It is important to understand that Europeans are not obsessed with Brexit in the same way as people are in the UK. Talking to people in France, Belgium or Spain over the past few months leaves you with the impression that most people think the UK is “nuts” or “mad” to leave the EU. But they also believe that the UK never really wanted to be part of “Europe” in the first place, so, goodbye to them.

Nevertheless, quite often when people in France, Belgium or Spain hear you speak English they ask you “What do you think of Brexit?” My first response is to tell them that I am Irish, not English.

It’s amazing the difference that little sentence makes. Any suggestion of hostility immediately disappears as they begin to tell you about a fishing trip they once took on the Shannon or their cycling tour of Connemara.  When they were much younger, of course.

“So, how will Brexit end up?”, they ask. My answer is that I have no idea. I have been following Brexit developments in detail over the past two years and have written some 60 or so of these Briefings. Yet, I have absolutely no idea of what is going to happen between now and March 29th next year. Quite frankly, neither does anyone else.

There are just too many “unknown unknowns” in play, political molecules bouncing around, crashing into one another, producing unintended effects.

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Brexit, British Government, Conservative Party, Michel Barnier, Theresa May

PM May middling on #Brexit: Mogg-ists to the Right of Her, Boles-ists to the Left

This Brexit Blog was written on Sept 3rd, 2018

 

Mogg May Boles

After another week of negotiations between the EU and the UK we are no further along. If anything, things have gone backwards. To coin a phrase, we are in for a long, hot winter.

As we wrote in last week’s BEERG Brexit Briefing, the real issue for the immediate future remains the “politics of hard numbers” in the UK House of Commons. Of course, the UK government and the EU are working to finalise the Withdrawal Agreement by the end of this year at the latest, the October deadline having slipped, however, as any decent trade union negotiator will tell you, there is not much point in coming back with an agreement if the members are in no mind to accept it.

Sometimes the mood is just ugly and it can take a strike to break the logjam.

If the 60, or so, Conservative Party, Moggite, “vote against anything”, ultra-Brexiteers oppose whatever Withdrawal Agreement Prime Minister Theresa May reaches with the EU then she simply doesn’t have the votes to get it through the Commons.

The Moggists are now campaigning under the rubric “Chuck Chequers” the plan on which May still places all her Brexit bets, even after the EU has said no.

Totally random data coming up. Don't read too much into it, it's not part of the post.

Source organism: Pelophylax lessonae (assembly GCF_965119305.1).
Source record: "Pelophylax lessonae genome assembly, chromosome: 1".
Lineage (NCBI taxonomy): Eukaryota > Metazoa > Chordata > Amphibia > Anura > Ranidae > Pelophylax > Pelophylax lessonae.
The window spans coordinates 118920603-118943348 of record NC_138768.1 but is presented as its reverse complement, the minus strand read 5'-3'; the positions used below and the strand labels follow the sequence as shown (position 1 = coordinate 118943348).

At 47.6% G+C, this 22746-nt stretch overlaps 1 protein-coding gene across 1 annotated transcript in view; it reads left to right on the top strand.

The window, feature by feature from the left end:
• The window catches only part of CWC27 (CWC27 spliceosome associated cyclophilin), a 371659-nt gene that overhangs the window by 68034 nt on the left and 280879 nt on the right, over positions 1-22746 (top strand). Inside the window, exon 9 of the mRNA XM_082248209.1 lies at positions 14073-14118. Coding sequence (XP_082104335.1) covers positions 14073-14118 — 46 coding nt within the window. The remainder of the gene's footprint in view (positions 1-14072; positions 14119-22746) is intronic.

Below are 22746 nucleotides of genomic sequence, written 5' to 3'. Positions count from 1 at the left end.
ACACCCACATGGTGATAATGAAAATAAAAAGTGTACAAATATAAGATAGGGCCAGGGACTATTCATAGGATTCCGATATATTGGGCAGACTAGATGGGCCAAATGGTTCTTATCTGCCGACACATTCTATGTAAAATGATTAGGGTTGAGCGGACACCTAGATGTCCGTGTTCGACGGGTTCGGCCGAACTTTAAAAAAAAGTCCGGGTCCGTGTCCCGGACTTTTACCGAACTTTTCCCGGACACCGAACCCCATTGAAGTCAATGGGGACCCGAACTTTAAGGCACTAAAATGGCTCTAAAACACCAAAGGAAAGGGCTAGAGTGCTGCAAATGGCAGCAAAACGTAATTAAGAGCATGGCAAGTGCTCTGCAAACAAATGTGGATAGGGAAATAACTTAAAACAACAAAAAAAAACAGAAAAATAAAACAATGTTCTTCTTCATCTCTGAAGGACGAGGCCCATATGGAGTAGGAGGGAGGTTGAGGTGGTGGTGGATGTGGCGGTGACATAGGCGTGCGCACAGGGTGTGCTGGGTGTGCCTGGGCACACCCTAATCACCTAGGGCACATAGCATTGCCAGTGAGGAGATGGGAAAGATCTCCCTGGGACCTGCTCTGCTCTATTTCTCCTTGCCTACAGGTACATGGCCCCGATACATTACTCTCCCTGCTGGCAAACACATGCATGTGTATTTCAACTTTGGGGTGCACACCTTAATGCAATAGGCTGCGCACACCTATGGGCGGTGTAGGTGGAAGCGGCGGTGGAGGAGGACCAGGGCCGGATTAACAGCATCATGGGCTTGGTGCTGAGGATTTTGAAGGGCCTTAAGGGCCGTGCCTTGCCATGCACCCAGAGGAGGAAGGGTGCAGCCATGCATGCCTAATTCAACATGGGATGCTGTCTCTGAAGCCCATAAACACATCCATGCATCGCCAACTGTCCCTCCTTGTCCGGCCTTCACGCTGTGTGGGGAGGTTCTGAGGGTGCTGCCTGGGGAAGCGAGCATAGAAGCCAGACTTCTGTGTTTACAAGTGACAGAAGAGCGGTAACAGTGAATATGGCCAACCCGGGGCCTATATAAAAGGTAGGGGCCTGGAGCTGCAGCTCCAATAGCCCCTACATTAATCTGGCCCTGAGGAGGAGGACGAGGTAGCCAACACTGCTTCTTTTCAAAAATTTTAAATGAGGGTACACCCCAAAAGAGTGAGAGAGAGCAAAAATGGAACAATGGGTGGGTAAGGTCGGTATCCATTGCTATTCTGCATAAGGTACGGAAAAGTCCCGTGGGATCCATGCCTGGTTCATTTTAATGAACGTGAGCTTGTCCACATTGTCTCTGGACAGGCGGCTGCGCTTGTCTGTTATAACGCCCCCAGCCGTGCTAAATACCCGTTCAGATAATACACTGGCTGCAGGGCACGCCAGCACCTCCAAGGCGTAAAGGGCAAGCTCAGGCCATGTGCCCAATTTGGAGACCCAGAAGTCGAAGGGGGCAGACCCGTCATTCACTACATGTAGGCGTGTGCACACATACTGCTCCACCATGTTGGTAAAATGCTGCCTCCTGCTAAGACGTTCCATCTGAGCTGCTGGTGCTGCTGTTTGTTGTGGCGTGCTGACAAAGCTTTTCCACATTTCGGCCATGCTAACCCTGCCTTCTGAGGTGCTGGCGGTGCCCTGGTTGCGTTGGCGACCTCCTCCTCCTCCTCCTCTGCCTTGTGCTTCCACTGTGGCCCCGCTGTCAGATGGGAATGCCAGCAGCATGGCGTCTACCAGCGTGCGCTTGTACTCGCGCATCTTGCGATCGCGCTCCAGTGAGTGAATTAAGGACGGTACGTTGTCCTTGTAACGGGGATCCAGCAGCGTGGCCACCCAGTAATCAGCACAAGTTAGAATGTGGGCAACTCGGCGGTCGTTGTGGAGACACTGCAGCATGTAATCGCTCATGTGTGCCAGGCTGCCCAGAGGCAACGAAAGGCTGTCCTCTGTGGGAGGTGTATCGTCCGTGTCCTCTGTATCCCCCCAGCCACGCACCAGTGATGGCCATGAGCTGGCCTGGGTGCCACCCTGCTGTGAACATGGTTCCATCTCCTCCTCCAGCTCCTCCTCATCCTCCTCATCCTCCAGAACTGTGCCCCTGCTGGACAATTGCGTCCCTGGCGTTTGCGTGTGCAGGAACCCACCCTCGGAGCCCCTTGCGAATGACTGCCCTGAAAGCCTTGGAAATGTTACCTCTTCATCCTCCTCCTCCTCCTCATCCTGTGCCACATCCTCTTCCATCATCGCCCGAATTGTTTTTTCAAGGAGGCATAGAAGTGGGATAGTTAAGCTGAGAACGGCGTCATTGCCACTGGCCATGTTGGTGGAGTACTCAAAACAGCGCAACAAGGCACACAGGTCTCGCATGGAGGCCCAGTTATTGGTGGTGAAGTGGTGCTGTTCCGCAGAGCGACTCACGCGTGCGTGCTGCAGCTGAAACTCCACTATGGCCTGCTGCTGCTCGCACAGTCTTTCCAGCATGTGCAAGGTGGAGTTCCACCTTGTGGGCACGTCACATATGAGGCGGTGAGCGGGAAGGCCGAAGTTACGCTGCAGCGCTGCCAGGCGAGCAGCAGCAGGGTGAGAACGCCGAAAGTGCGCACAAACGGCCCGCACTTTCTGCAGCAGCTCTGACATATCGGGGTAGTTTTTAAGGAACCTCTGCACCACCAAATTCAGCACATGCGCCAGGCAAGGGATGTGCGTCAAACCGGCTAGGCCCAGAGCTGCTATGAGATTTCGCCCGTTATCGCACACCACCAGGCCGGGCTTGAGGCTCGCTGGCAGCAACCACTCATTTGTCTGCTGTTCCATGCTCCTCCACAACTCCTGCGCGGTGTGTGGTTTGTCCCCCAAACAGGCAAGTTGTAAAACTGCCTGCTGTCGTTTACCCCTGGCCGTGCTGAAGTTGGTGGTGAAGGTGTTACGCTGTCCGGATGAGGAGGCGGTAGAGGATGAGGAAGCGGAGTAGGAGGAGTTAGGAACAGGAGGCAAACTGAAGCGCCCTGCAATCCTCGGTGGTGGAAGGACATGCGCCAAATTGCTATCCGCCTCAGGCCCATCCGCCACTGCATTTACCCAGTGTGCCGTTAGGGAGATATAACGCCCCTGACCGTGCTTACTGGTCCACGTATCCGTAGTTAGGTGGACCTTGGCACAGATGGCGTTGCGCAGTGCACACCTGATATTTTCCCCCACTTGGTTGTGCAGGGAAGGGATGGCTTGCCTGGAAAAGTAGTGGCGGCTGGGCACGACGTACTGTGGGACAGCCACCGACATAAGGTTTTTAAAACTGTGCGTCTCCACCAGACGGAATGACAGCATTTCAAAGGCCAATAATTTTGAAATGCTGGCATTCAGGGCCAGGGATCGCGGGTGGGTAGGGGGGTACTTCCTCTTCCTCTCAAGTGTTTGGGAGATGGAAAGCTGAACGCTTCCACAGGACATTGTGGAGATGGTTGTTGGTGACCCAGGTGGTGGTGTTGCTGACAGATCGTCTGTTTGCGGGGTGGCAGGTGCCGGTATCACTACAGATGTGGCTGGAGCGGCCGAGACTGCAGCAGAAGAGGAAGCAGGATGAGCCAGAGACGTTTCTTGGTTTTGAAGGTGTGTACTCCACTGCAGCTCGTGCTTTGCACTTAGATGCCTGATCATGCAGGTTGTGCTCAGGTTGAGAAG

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Brexit, British Government, Conservative Party, Negotiating, Northern Ireland

Dick Barton Word Games Don’t Work on #Brexit

This blog was written on May 21 2018

dick-barton1Between 1946 and 1951, BBC radio aired a popular thriller, Dick Barton – Special Agent. The serial followed the adventures of ex-Commando Captain Richard Barton who, with his mates Jock Anderson and Snowy White, solved all sorts of crimes, escaped from dangerous situations, and saved Britain from disaster time and again.

It gave rise to a popular catchphrase of the late 1940s “With one bound Dick was free!” No matter how dangerous the cliffhanging situation Dick found himself in at the end of each episode, he would always escape by the easiest and most completely implausible method, ready to face danger yet again.

It seems that the UK government believes that it has found a “Dick Barton” escape from the troubles by which it is beset on all sides by Brexit.

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Article 50, Brexit, British Government, Conservative Party, Irish border, Northern Ireland, Theresa May

They Paved Paradise and Put Up a Parking Lot #Brexit #BrexitShambles

This week’s blog was written on May 8, 2018
borisAs of today, May 8th, the day after a long, hot, holiday weekend, it is difficult to see Brexit ending well.

It is difficult to see how it even makes it to March 29th, 2019, the date on which the UK is due to leave the EU, with, it hopes, a signed Withdrawal Agreement providing for an orderly exit.

The fault for this state of affairs lies not with the EU but with the UK itself and particularly with the UK government.

Close to two years after the June 2016 referendum, thirteen months after informing the EU that it planned to leave, and with just over 10 months before it actually does leave, the UK cabinet is still debating the nature of the future trading relationship it wants with the EU.

Debating is too kind a word. Hand-to-hand, combat to the death between different factions more correctly describes it.